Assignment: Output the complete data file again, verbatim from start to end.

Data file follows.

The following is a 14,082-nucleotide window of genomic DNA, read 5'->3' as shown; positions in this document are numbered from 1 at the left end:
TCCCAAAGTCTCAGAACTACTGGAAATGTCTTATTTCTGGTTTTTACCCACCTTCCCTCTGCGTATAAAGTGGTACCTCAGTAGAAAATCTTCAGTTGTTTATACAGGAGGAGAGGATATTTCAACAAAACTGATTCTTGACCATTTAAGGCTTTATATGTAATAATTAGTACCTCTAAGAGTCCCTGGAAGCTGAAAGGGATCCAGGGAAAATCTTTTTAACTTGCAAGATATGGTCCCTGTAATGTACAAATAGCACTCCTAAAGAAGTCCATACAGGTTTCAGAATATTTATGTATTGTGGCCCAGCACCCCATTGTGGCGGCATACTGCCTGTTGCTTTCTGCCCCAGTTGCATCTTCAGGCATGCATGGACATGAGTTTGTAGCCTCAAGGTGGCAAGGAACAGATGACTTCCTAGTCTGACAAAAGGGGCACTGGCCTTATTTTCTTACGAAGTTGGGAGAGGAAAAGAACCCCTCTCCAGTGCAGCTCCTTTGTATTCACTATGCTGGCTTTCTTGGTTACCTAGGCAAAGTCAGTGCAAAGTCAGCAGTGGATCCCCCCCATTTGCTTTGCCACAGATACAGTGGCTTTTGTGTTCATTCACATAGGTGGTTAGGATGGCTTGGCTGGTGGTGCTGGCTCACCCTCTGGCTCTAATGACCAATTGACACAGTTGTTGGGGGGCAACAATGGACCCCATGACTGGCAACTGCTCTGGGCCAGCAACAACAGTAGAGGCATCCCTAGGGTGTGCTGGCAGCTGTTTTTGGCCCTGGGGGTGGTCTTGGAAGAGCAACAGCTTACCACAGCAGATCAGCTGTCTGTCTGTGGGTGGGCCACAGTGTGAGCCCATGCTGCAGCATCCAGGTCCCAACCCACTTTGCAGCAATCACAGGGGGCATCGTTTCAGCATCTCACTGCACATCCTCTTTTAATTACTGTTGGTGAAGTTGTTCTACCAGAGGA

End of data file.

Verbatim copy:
The following is a 14,082-nucleotide window of genomic DNA, read 5'->3' as shown; positions in this document are numbered from 1 at the left end:
TCCCAAAGTCTCAGAACTACTGGAAATGTCTTATTTCTGGTTTTTACCCACCTTCCCTCTGCGTATAAAGTGGTACCTCAGTAGAAAATCTTCAGTTGTTTATACAGGAGGAGAGGATATTTCAACAAAACTGATTCTTGACCATTTAAGGCTTTATATGTAATAATTAGTACCTCTAAGAGTCCCTGGAAGCTGAAAGGGATCCAGGGAAAATCTTTTTAACTTGCAAGATATGGTCCCTGTAATGTACAAATAGCACTCCTAAAGAAGTCCATACAGGTTTCAGAATATTTATGTATTGTGGCCCAGCACCCCATTGTGGCGGCATACTGCCTGTTGCTTTCTGCCCCAGTTGCATCTTCAGGCATGCATGGACATGAGTTTGTAGCCTCAAGGTGGCAAGGAACAGATGACTTCCTAGTCTGACAAAAGGGGCACTGGCCTTATTTTCTTACGAAGTTGGGAGAGGAAAAGAACCCCTCTCCAGTGCAGCTCCTTTGTATTCACTATGCTGGCTTTCTTGGTTACCTAGGCAAAGTCAGTGCAAAGTCAGCAGTGGATCCCCCCCATTTGCTTTGCCACAGATACAGTGGCTTTTGTGTTCATTCACATAGGTGGTTAGGATGGCTTGGCTGGTGGTGCTGGCTCACCCTCTGGCTCTAATGACCAATTGACACAGTTGTTGGGGGGCAACAATGGACCCCATGACTGGCAACTGCTCTGGGCCAGCAACAACAGTAGAGGCATCCCTAGGGTGTGCTGGCAGCTGTTTTTGGCCCTGGGGGTGGTCTTGGAAGAGCAACAGCTTACCACAGCAGATCAGCTGTCTGTCTGTGGGTGGGCCACAGTGTGAGCCCATGCTGCAGCATCCAGGTCCCAACCCACTTTGCAGCAATCACAGGGGGCATCGTTTCAGCATCTCACTGCACATCCTCTTTTAATTACTGTTGGTGAAGTTGTTCTACCAGAGGA